Ingmar Bergman’s Vision of God and Man
For Bergman, love is the enabler for soul-to-soul communication whereby people leave untruth and leave debilitating illusion. However, Bergman leaves this love curiously formless and ambiguous.
THE FILMS OF INGMAR BERGMAN HAVE captivated and perplexed audiences for more than two decades. A central focus of his penetrating insight into the problems of contemporary life has been his vision of God and man. Bergman weaves together the religious crisis of our age—the question of God—with the existential questions of guilt, anxiety, alienation, illusion, and authentic selfhood. The cinematic result is at once demanding and rewarding for the viewer. It has been said that Bergman has made only one film over and over again. He works with his themes like pieces on a chess set. The same pieces are always used, but one or another is moved into prominence in a given film.
Bergman's film Through a Glass Darkly, made in 1960, deals primarily with the nature and destiny of man, the search for God, and the quest for truth. What is necessary, Bergman asks, for the realization of man as a human being? Does the search for God and the meaning of God for human existence play a central role in that realization, or does the "spiritual" process itself, which the film portrays, make the question of finding or not finding God meaningless?
The plot of Through a Glass Darkly seems to yield little by way of an answer to these questions. A writer returns to Sweden to spend a brief vacation on an island with his son, Peter, who is a student, his daughter, Maria, and her husband, Martin, a doctor. Maria is dying of a physical illness which slowly degenerates the mind causing psychological and hallucinatory aberrations separated by increasingly infrequent periods of lucidity. We learn that her mother died of the same disease. Maria discovers in her father's diary that he has come home to clinically study the course of her disease in order to use it as material for a new novel. She confides in Martin who confronts the writer with his callousness. The father, in turn, accuses Martin of wanting her to die as soon as possible so that he can be free from the burden of her illness, and then recounts his attempt at suicide and his discovery in that moment of a kind of love he cannot yet fully understand nor describe. Maria's illness progresses and she tells her brother of a vision in which she is in a room full of people waiting for a door to open and for God to come in and walk among them. He is terrified by her increasing insanity, but also attracted to her until at the command of the "waiting people" Maria has an incestuous relation with him. Finally an ambulance-helicopter is called to take Maria to the hospital and while waiting with her father and husband for it to arrive she sees God finally appear. But it is the appearance of a giant spider with a distorted and ugly face who attacks her. Martin gives her an injection to calm her and they leave for the hospital. In the final scene after Maria and Martin have gone, father and son have a brief conversation about God and faith.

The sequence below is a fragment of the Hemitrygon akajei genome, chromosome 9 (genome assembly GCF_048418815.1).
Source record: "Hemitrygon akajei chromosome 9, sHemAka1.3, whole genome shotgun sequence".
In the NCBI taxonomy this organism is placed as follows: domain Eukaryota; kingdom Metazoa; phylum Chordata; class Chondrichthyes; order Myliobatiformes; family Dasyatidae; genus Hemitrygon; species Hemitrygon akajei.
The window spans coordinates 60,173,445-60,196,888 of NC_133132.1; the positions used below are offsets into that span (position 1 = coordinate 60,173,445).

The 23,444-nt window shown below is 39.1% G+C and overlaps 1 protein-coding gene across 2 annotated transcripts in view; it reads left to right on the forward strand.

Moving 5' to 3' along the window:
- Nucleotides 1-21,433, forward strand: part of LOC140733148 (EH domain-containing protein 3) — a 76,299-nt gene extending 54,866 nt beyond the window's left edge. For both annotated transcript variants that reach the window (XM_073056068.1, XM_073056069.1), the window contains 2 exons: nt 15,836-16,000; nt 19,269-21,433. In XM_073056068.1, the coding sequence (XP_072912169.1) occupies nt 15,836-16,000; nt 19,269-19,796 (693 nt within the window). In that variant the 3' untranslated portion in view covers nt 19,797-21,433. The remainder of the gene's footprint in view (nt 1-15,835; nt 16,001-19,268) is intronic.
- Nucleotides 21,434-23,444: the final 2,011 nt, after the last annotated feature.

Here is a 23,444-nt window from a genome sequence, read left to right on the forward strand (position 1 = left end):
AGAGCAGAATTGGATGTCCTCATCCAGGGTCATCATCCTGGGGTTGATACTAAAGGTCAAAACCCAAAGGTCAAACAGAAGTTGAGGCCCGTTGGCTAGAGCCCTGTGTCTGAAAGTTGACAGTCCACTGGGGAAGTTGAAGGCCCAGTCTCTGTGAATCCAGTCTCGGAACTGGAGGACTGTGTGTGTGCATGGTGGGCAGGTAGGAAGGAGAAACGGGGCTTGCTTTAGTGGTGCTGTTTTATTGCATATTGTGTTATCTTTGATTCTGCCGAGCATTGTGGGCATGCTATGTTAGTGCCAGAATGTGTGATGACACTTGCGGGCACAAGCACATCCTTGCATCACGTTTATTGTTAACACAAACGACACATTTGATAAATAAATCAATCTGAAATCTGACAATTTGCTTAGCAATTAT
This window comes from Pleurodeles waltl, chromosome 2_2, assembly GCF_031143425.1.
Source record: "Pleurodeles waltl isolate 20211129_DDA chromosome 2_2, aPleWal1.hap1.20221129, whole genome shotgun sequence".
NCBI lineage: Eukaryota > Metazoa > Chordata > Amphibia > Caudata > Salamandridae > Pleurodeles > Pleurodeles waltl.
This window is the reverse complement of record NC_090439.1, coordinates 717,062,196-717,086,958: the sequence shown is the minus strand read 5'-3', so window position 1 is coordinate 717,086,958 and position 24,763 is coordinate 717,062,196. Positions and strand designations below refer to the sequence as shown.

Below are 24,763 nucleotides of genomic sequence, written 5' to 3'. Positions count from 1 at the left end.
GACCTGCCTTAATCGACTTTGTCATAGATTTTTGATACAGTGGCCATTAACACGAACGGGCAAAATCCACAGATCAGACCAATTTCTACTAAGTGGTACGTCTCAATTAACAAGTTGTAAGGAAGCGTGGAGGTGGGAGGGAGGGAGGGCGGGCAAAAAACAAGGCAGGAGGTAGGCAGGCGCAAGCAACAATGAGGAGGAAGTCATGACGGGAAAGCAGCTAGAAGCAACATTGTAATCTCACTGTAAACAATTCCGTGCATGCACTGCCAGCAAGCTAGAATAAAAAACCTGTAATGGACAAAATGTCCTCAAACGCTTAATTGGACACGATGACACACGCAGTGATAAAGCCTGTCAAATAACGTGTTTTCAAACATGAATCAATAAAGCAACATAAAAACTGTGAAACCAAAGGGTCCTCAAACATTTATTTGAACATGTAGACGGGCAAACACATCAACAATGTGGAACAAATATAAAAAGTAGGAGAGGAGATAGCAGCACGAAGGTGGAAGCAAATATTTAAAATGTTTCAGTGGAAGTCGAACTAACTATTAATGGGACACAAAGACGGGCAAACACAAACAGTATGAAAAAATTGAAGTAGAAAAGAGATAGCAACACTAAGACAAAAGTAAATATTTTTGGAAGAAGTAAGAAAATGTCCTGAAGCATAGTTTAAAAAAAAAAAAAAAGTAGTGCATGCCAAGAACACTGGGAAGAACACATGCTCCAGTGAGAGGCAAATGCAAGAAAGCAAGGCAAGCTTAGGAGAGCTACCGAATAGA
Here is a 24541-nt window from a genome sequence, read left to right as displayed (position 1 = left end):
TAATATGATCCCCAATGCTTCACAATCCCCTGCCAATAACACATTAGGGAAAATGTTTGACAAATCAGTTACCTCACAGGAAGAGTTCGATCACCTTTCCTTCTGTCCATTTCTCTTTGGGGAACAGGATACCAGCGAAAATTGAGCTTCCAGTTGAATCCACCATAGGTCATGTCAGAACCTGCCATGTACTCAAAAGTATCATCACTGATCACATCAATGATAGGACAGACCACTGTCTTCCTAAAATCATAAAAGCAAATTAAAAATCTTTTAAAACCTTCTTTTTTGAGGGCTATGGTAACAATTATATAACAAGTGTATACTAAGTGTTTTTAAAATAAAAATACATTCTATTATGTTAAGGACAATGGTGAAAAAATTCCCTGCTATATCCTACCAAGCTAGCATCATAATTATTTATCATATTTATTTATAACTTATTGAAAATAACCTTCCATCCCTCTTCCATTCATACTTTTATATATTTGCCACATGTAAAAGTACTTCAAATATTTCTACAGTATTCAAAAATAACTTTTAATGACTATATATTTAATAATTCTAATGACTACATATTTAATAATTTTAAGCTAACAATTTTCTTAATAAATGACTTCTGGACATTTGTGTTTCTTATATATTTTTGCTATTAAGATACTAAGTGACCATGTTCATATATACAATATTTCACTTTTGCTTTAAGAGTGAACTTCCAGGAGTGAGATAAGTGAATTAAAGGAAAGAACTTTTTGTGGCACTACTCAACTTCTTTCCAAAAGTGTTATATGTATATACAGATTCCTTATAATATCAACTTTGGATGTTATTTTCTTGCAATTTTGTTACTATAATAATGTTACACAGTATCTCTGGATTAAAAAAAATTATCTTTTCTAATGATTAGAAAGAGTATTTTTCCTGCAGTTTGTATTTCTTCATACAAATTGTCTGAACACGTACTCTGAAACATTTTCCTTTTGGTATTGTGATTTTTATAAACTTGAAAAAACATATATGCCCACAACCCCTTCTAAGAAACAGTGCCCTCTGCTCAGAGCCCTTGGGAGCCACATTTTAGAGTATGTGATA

It becomes clear that the meaning and significance of the film does not lie in the external action or plot development, of which there is little, but in the interiority of the characters and their dialogical interaction with each other. The physical isolation of the island setting emphasizes the tragic emotional, interpersonal, and spiritual isolation of the characters. The stark interiors of the old summer house symbolize the transience of life and the "not-at-homeness" of human existence. The dramatic tension of the film lies in the progress of Maria's illness and the reaction of the other characters to it. The tension is further heightened by the vacation interlude atmosphere of suspended "kairotic" time. The summer interlude becomes a spiritual pilgrimage, a process in which the characters are forced to come to grips with their own existence and self-understanding.
IN THROUGH A GLASS DARKLY MAN IS SEEN living under threat. This threatened nature of existence is symbolized by Maria's illness, insanity, and coming death. Various responses to threat are expressed by the various characters: there is innocence (Peter's unawareness of the darker side of human nature and reality), the writer's guilt and despair, and the doctor's illusion that he is in control and that Maria will recover. As the characters go through a spiritual process of self-discovery, they do not find redemption in a fuller awareness of the reality of threat from which their illusions and innocence have protected them. (The writer is further along. He indeed already knows the reality of guilt and judgment but submits to it initially in despair and attempted suicide.) The answer to threatened existence is not denial, evasion, nor submission. Neither is it, for Bergman, a God who "comes down" to intervene and remove threat. (In fact, God is perceived by Bergman as absence, silence, indeed, as death! When Maria finally sees the God she has been waiting for it is the horrible face of death.) Rather, the answer to threatened existence is love. There are all kinds of love, says Bergman, from the lowest to the highest, and only the highest is able to give hope in the midst of despair, the power to live with guilt, and the strength to live with the loss of one's protective illusions. This love also provides whatever affirmation of life and meaning to existence there is.
The process which leads to this conclusion is the interaction among the characters from illusion and hidden desires and intentions, to "revelation" of the truth about each other in confrontation, to resolution. For some the resolution is a rejection of "truth" and a return to illusion; for others an ability to communicate truthfully with others unhampered by debilitating illusion and guilt which separate people. The enabler for this soul-to-soul communication is love.